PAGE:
Bladder cancer starts in the cell lining of the bladder and can easily spread to the rest of the body if not treated in time. In South Africa, it’s more common among men, especially smokers.
Treatment involves surgery, radiation therapy, chemotherapy, or immunotherapy. Bladder cancer can be one of the most expensive cancers to treat and treatments are often very uncomfortable for patients, as they have to sit for hours with a bladder full of an agent that kills cancer cells.
Why treatment often causes problems
Unfortunately, the treatment often kills off surrounding cells as well, leading to a host of side-effects, depending on which treatment is chosen.
Drugs that are placed inside the bladder may cause irritation and mild bleeding for days after treatment.
Now, according to a news release, researchers from Purdue University may have found a way to combine anthrax toxin with a growth factor, which will kill bladder cancer cells and tumours without harming surrounding healthy cells.
"We have effectively come up with a promising method to kill the cancer cells without harming the normal cells in the bladder," said R. Claudio Aguilar, an associate professor and the assistant head of biological sciences in Purdue's College of Science. "It is basically like creating a special solution that targets cancer cells while leaving healthy cells alone."
The new research is published in the International Journal of Cancer.
How does this work?
But why would you want to insert a deadly poison into the human body? Well, quite frankly, the bladder can handle it.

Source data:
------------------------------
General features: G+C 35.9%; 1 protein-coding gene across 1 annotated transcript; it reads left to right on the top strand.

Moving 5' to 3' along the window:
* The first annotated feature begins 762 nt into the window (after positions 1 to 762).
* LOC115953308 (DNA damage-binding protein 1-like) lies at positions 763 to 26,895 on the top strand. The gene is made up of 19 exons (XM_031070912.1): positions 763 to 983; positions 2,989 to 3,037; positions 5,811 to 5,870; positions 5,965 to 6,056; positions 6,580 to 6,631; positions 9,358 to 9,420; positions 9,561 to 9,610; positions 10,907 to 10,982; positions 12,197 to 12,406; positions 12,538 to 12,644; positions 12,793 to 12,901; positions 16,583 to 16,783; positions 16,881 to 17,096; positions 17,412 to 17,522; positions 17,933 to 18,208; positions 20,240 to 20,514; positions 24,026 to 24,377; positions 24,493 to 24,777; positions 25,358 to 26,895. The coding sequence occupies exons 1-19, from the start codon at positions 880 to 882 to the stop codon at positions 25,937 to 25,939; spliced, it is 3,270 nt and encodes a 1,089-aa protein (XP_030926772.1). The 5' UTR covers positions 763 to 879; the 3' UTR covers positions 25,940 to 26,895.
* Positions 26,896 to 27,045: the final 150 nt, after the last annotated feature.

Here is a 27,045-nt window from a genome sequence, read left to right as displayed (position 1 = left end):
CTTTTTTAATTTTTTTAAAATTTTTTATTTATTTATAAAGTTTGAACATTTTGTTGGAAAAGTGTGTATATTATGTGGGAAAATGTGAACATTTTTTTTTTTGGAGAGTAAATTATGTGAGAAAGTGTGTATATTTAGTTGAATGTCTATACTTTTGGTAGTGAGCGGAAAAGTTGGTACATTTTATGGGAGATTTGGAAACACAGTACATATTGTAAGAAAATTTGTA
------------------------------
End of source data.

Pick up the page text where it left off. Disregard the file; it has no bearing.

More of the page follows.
Aguilar explained that the bladder has a protective layer, saving good cells from the anthrax mixture, but offering no protection for cancerous cells and tumours. And where current treatment takes hours, this new system destroys targeted cells within minutes.
The research team tested the technique on cancer cells from a human bladder and found that three minutes of exposure was enough to eradicate cancerous cells and tumours.
The same technique was used to help treat bladder cancer in pet dogs. In these cases, the drug shrank the cancerous tumours by almost 30% after only one cycle of treatment, without any side-effects reported.
More research is needed before this treatment can be successfully implemented in humans in a clinical setting, but according to Aguilar and his team, it is a promising development.
"We have seen outstanding results with our treatment. It is fast and effective, both of which are critical for people dealing with this devastating disease," said Aguilar.
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